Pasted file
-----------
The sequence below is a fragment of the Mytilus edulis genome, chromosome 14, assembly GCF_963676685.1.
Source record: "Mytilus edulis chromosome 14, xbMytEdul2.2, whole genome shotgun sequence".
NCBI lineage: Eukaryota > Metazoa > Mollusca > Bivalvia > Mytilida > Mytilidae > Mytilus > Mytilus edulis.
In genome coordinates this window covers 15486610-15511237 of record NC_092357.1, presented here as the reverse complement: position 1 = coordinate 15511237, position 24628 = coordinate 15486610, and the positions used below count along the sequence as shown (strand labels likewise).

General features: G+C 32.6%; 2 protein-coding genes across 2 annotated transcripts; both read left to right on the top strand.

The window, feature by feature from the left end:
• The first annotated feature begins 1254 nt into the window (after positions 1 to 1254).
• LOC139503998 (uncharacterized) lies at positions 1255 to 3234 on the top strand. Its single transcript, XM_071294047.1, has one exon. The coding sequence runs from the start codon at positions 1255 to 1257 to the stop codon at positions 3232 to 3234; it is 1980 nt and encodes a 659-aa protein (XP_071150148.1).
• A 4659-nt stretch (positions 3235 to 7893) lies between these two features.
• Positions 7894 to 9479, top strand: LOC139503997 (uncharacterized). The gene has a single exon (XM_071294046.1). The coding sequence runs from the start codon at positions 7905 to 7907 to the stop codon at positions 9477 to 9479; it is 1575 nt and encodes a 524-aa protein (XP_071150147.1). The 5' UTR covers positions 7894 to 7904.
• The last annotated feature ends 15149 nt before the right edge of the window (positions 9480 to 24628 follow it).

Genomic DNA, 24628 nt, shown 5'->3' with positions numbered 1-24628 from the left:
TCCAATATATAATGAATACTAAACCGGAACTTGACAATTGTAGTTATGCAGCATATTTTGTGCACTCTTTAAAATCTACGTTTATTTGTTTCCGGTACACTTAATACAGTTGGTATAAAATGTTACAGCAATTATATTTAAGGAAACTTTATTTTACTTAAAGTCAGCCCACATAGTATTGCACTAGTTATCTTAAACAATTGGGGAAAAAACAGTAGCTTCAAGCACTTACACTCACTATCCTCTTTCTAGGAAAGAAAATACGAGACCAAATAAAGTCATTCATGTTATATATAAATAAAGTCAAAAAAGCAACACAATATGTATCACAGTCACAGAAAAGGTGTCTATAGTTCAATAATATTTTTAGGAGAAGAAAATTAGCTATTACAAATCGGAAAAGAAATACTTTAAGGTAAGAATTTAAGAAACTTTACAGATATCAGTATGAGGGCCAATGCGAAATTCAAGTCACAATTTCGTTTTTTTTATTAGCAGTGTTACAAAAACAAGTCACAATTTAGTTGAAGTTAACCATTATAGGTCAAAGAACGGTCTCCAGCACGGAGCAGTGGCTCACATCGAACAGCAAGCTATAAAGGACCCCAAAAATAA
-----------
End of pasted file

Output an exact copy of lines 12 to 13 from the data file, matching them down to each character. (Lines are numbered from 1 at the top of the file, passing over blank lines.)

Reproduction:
Genomic DNA, 24628 nt, shown 5'->3' with positions numbered 1-24628 from the left:
TCCAATATATAATGAATACTAAACCGGAACTTGACAATTGTAGTTATGCAGCATATTTTGTGCACTCTTTAAAATCTACGTTTATTTGTTTCCGGTACACTTAATACAGTTGGTATAAAATGTTACAGCAATTATATTTAAGGAAACTTTATTTTACTTAAAGTCAGCCCACATAGTATTGCACTAGTTATCTTAAACAATTGGGGAAAAAACAGTAGCTTCAAGCACTTACACTCACTATCCTCTTTCTAGGAAAGAAAATACGAGACCAAATAAAGTCATTCATGTTATATATAAATAAAGTCAAAAAAGCAACACAATATGTATCACAGTCACAGAAAAGGTGTCTATAGTTCAATAATATTTTTAGGAGAAGAAAATTAGCTATTACAAATCGGAAAAGAAATACTTTAAGGTAAGAATTTAAGAAACTTTACAGATATCAGTATGAGGGCCAATGCGAAATTCAAGTCACAATTTCGTTTTTTTTATTAGCAGTGTTACAAAAACAAGTCACAATTTAGTTGAAGTTAACCATTATAGGTCAAAGAACGGTCTCCAGCACGGAGCAGTGGCTCACATCGAACAGCAAGCTATAAAGGACCCCAAAAATAA